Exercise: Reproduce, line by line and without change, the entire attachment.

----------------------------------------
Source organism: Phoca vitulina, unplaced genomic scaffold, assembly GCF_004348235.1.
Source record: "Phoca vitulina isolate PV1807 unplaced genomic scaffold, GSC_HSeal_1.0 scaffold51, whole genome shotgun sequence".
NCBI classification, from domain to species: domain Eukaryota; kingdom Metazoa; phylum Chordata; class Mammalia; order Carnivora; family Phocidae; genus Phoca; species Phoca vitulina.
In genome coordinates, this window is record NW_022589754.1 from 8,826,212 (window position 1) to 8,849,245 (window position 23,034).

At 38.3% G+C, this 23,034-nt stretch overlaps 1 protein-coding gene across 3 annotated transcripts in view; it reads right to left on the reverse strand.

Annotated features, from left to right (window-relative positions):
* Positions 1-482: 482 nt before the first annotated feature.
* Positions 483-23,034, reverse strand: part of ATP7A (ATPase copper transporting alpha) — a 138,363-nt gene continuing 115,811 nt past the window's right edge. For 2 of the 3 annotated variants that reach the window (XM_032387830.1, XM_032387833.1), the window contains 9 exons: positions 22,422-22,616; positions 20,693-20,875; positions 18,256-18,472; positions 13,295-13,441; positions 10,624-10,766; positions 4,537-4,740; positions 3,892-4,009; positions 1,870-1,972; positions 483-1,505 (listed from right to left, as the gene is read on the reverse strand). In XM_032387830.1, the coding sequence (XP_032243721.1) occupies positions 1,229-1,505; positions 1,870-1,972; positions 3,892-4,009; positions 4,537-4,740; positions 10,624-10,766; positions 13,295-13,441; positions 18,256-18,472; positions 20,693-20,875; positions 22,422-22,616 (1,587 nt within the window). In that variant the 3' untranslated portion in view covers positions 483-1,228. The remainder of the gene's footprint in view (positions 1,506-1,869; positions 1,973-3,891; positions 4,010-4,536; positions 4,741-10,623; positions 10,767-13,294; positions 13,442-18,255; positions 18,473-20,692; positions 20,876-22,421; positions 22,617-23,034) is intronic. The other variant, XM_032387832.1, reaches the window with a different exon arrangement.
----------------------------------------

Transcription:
Source organism: Phoca vitulina, unplaced genomic scaffold, assembly GCF_004348235.1.
Source record: "Phoca vitulina isolate PV1807 unplaced genomic scaffold, GSC_HSeal_1.0 scaffold51, whole genome shotgun sequence".
NCBI classification, from domain to species: domain Eukaryota; kingdom Metazoa; phylum Chordata; class Mammalia; order Carnivora; family Phocidae; genus Phoca; species Phoca vitulina.
In genome coordinates, this window is record NW_022589754.1 from 8,826,212 (window position 1) to 8,849,245 (window position 23,034).

At 38.3% G+C, this 23,034-nt stretch overlaps 1 protein-coding gene across 3 annotated transcripts in view; it reads right to left on the reverse strand.

Annotated features, from left to right (window-relative positions):
* Positions 1-482: 482 nt before the first annotated feature.
* Positions 483-23,034, reverse strand: part of ATP7A (ATPase copper transporting alpha) — a 138,363-nt gene continuing 115,811 nt past the window's right edge. For 2 of the 3 annotated variants that reach the window (XM_032387830.1, XM_032387833.1), the window contains 9 exons: positions 22,422-22,616; positions 20,693-20,875; positions 18,256-18,472; positions 13,295-13,441; positions 10,624-10,766; positions 4,537-4,740; positions 3,892-4,009; positions 1,870-1,972; positions 483-1,505 (listed from right to left, as the gene is read on the reverse strand). In XM_032387830.1, the coding sequence (XP_032243721.1) occupies positions 1,229-1,505; positions 1,870-1,972; positions 3,892-4,009; positions 4,537-4,740; positions 10,624-10,766; positions 13,295-13,441; positions 18,256-18,472; positions 20,693-20,875; positions 22,422-22,616 (1,587 nt within the window). In that variant the 3' untranslated portion in view covers positions 483-1,228. The remainder of the gene's footprint in view (positions 1,506-1,869; positions 1,973-3,891; positions 4,010-4,536; positions 4,741-10,623; positions 10,767-13,294; positions 13,442-18,255; positions 18,473-20,692; positions 20,876-22,421; positions 22,617-23,034) is intronic. The other variant, XM_032387832.1, reaches the window with a different exon arrangement.